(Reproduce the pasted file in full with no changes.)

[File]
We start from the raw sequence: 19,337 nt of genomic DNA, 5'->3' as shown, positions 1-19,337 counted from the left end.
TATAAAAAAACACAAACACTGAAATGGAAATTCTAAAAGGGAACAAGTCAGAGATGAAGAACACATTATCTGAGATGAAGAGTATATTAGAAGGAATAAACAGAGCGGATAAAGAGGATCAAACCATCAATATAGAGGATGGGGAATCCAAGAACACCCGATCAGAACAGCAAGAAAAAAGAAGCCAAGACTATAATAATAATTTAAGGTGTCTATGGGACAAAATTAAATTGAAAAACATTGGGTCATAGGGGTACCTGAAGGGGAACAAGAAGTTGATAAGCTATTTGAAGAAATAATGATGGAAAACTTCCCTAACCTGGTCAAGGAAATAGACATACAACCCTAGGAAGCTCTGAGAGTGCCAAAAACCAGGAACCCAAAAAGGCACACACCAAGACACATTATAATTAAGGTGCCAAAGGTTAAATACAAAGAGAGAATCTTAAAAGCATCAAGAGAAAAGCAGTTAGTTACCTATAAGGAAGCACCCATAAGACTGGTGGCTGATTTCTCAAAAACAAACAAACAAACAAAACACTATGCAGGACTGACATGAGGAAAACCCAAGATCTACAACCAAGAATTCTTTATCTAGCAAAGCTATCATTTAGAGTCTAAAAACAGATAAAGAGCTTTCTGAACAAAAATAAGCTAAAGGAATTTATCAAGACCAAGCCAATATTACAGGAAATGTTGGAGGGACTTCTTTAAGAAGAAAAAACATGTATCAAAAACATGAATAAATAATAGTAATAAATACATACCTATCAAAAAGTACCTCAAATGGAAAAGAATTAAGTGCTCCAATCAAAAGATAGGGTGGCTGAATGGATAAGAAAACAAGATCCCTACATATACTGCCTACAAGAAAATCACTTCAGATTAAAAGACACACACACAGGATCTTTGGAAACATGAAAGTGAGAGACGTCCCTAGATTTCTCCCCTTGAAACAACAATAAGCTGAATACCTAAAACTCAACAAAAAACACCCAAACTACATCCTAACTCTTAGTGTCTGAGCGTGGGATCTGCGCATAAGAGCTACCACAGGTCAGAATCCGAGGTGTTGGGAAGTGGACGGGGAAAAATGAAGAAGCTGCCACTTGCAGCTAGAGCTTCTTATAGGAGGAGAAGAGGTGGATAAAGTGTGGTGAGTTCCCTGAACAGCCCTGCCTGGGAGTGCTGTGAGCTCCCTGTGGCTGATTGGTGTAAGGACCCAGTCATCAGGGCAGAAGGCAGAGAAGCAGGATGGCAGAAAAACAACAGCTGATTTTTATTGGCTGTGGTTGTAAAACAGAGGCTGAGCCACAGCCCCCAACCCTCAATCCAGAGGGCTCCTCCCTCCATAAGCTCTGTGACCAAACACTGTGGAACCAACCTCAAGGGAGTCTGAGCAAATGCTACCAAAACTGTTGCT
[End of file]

We start from the raw sequence: 19,337 nt of genomic DNA, 5'->3' as shown, positions 1-19,337 counted from the left end.
TATAAAAAAACACAAACACTGAAATGGAAATTCTAAAAGGGAACAAGTCAGAGATGAAGAACACATTATCTGAGATGAAGAGTATATTAGAAGGAATAAACAGAGCGGATAAAGAGGATCAAACCATCAATATAGAGGATGGGGAATCCAAGAACACCCGATCAGAACAGCAAGAAAAAAGAAGCCAAGACTATAATAATAATTTAAGGTGTCTATGGGACAAAATTAAATTGAAAAACATTGGGTCATAGGGGTACCTGAAGGGGAACAAGAAGTTGATAAGCTATTTGAAGAAATAATGATGGAAAACTTCCCTAACCTGGTCAAGGAAATAGACATACAACCCTAGGAAGCTCTGAGAGTGCCAAAAACCAGGAACCCAAAAAGGCACACACCAAGACACATTATAATTAAGGTGCCAAAGGTTAAATACAAAGAGAGAATCTTAAAAGCATCAAGAGAAAAGCAGTTAGTTACCTATAAGGAAGCACCCATAAGACTGGTGGCTGATTTCTCAAAAACAAACAAACAAACAAAACACTATGCAGGACTGACATGAGGAAAACCCAAGATCTACAACCAAGAATTCTTTATCTAGCAAAGCTATCATTTAGAGTCTAAAAACAGATAAAGAGCTTTCTGAACAAAAATAAGCTAAAGGAATTTATCAAGACCAAGCCAATATTACAGGAAATGTTGGAGGGACTTCTTTAAGAAGAAAAAACATGTATCAAAAACATGAATAAATAATAGTAATAAATACATACCTATCAAAAAGTACCTCAAATGGAAAAGAATTAAGTGCTCCAATCAAAAGATAGGGTGGCTGAATGGATAAGAAAACAAGATCCCTACATATACTGCCTACAAGAAAATCACTTCAGATTAAAAGACACACACACAGGATCTTTGGAAACATGAAAGTGAGAGACGTCCCTAGATTTCTCCCCTTGAAACAACAATAAGCTGAATACCTAAAACTCAACAAAAAACACCCAAACTACATCCTAACTCTTAGTGTCTGAGCGTGGGATCTGCGCATAAGAGCTACCACAGGTCAGAATCCGAGGTGTTGGGAAGTGGACGGGGAAAAATGAAGAAGCTGCCACTTGCAGCTAGAGCTTCTTATAGGAGGAGAAGAGGTGGATAAAGTGTGGTGAGTTCCCTGAACAGCCCTGCCTGGGAGTGCTGTGAGCTCCCTGTGGCTGATTGGTGTAAGGACCCAGTCATCAGGGCAGAAGGCAGAGAAGCAGGATGGCAGAAAAACAACAGCTGATTTTTATTGGCTGTGGTTGTAAAACAGAGGCTGAGCCACAGCCCCCAACCCTCAATCCAGAGGGCTCCTCCCTCCATAAGCTCTGTGACCAAACACTGTGGAACCAACCTCAAGGGAGTCTGAGCAAATGCTACCAAAACTGTTGCT